Coaching & Leadership Development

Why our Schools Don’t Need “Super Heads”

Why our Schools Don’t Need “Super Heads”


The media occasionally present some School Leaders as “Super Heads”, leaders who can turn around a school at lightning speed, without experiencing the fragilities of human nature.


In their presentation, “Super Heads” can sustain their performance and motivation, amidst criticism, job insecurity – without feeling anything in the process.


The truth is no such Headteacher ever existed!


What does exist, are normal human beings who have to survive in a system that too often sees a passion for high standards as being mutually exclusive and separate from compassion and humility.


What does exist are Head teachers and School Leaders who throughout the course of the school year, have almost certainly experienced sorrow; frustration, anger, self-doubt, worry and a whole host other emotions.


And even if such “Super Heads” did exist, our schools and our children do not need them. What our education system needs is school leaders with super hearts: individuals who have learnt to embrace the struggle of school leadership, whilst leading with humanity.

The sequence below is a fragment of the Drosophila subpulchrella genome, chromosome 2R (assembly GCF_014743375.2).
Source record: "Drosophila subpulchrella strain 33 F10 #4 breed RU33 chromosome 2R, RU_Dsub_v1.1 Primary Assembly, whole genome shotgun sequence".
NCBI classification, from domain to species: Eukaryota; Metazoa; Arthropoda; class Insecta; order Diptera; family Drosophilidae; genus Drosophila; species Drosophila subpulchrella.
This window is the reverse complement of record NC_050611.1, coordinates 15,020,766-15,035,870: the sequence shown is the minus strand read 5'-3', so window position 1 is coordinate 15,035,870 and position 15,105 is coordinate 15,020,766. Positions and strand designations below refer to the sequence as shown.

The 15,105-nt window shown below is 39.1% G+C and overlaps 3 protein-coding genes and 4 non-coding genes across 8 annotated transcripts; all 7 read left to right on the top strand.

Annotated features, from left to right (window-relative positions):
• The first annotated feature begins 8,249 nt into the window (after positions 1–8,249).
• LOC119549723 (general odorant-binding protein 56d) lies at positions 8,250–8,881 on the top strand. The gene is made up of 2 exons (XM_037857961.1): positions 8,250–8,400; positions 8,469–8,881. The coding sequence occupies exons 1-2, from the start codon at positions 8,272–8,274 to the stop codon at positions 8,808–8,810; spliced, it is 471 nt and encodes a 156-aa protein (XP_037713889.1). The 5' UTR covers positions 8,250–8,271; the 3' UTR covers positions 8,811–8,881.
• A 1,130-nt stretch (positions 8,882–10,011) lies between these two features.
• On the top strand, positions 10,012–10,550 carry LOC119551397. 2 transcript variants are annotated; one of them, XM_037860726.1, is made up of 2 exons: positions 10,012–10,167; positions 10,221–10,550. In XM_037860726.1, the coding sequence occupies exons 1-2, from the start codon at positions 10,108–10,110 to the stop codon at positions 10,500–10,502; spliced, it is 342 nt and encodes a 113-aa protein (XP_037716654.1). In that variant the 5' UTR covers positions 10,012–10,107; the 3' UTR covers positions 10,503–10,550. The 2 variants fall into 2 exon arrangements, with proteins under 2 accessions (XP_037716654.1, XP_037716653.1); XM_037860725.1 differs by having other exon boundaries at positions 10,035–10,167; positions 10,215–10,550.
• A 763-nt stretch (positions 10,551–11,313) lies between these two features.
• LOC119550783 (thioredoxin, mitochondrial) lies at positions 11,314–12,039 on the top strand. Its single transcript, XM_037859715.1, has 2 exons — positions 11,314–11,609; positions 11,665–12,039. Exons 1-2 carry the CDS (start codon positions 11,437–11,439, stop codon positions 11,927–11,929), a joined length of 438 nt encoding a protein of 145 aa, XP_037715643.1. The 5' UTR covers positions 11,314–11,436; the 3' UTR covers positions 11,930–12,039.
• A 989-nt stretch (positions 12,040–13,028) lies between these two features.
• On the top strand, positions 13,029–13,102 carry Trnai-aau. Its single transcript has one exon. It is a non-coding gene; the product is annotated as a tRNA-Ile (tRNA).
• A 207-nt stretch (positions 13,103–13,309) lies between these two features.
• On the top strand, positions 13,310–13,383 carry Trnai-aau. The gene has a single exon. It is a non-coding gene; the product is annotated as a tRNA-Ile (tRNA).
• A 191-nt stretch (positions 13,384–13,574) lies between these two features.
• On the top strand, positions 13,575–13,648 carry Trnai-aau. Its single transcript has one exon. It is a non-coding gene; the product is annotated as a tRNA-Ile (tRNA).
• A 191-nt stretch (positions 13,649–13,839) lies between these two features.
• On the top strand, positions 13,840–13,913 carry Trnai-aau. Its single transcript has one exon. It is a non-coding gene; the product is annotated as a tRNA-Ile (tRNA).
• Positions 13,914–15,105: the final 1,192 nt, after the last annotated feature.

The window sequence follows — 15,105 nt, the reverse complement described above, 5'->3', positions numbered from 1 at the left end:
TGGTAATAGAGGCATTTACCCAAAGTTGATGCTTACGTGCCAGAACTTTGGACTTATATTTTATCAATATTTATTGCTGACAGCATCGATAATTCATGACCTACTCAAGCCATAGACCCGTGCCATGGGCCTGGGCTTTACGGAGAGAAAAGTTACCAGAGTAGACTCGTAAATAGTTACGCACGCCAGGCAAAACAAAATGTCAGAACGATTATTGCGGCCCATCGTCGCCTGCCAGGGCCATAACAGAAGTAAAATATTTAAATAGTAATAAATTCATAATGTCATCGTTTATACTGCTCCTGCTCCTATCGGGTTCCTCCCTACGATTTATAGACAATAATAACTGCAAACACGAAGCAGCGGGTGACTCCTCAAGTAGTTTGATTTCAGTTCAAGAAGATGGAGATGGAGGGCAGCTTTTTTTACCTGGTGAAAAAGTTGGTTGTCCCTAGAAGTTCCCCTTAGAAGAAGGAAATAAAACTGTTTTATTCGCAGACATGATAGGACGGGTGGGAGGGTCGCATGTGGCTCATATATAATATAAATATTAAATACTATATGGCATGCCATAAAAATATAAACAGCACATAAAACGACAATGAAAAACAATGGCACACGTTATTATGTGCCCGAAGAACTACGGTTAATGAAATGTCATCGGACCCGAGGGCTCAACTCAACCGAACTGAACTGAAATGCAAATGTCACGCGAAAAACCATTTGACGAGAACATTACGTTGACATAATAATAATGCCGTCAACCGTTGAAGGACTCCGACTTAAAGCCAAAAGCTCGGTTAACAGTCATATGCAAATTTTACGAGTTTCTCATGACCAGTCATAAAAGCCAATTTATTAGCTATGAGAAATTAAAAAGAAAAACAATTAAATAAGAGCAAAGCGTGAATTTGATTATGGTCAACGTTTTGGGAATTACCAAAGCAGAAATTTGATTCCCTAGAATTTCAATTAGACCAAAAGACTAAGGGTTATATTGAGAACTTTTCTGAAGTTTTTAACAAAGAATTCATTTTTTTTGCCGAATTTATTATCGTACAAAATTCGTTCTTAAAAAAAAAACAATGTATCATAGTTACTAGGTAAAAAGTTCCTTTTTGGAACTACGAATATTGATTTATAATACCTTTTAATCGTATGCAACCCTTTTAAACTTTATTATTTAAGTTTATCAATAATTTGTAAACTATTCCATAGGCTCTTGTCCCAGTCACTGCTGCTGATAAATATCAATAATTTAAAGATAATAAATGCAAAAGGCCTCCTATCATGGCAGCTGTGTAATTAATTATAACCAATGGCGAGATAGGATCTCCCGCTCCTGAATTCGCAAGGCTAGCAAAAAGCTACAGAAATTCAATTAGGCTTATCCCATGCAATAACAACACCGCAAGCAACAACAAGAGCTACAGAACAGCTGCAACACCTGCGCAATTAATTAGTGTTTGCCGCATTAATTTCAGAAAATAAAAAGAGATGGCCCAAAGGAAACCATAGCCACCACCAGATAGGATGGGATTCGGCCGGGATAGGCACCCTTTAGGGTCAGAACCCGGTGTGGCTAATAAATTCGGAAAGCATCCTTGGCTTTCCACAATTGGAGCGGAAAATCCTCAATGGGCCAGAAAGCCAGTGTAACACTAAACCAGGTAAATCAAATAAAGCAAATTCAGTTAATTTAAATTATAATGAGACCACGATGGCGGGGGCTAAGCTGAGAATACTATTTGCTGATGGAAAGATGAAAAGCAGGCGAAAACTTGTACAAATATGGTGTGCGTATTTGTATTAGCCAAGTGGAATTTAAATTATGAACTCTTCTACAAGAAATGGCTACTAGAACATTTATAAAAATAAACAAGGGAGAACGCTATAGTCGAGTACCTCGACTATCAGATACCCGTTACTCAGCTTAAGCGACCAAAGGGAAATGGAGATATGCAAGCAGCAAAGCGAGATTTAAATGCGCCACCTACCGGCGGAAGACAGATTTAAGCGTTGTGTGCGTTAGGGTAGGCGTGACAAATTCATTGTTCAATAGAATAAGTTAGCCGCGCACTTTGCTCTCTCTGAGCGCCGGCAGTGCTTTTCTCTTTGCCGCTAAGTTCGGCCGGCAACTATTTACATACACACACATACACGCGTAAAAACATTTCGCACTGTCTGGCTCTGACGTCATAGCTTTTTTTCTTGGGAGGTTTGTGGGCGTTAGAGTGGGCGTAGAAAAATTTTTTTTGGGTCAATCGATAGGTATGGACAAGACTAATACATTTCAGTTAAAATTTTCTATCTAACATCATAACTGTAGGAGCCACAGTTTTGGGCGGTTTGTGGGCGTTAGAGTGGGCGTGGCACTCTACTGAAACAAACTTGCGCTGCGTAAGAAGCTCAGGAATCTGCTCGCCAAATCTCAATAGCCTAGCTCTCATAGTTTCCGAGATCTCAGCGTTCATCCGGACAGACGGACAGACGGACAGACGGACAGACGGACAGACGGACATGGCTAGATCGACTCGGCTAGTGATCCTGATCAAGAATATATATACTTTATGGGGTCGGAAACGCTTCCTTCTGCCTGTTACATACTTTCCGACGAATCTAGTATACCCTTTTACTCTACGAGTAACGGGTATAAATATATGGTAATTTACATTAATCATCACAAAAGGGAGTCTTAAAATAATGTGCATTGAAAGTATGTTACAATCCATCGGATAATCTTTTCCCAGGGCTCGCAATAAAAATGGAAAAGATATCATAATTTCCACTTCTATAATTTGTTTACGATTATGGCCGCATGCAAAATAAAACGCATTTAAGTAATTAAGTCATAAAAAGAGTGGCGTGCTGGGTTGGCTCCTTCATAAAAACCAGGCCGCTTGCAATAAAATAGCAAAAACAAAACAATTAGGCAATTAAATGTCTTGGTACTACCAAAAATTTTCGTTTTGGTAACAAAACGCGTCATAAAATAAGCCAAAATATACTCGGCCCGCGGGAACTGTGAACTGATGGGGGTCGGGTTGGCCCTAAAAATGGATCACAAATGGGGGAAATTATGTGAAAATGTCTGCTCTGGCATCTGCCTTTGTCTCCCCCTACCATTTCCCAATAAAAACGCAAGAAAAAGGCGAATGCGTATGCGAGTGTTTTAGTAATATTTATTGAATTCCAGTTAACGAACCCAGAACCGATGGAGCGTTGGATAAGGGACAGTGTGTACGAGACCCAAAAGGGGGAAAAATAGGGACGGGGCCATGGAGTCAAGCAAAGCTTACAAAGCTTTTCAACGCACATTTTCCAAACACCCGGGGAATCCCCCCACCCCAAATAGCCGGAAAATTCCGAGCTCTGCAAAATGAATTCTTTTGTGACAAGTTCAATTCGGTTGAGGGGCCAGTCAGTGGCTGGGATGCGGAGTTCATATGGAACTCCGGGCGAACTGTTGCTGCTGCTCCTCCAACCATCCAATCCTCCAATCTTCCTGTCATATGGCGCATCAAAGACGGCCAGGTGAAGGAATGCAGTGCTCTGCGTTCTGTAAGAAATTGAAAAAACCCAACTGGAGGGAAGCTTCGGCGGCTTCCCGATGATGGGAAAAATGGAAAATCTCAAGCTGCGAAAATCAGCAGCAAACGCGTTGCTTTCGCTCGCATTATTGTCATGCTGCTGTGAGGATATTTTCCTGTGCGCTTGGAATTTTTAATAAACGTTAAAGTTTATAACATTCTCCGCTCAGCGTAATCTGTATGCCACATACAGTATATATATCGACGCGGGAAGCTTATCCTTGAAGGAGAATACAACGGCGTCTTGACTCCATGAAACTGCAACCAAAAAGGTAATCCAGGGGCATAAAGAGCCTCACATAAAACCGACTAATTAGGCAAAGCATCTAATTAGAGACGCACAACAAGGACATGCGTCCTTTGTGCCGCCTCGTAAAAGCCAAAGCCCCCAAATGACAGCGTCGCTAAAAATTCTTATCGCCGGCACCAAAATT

We need Leaders who don’t deny their vulnerability, who aren’t ashamed to admit they have fears, doubts and uncertainties but rather accept and own their humanity and model this in their schools.


We need leaders who recognise in the words of Nelson Mandela that “Courage is not the absence of fear, but the triumph over it” and so show pupils and staff that it is OK to have these doubts, fears and uncertainties, but also instil the belief that within all of us there is also the capacity to overcome this.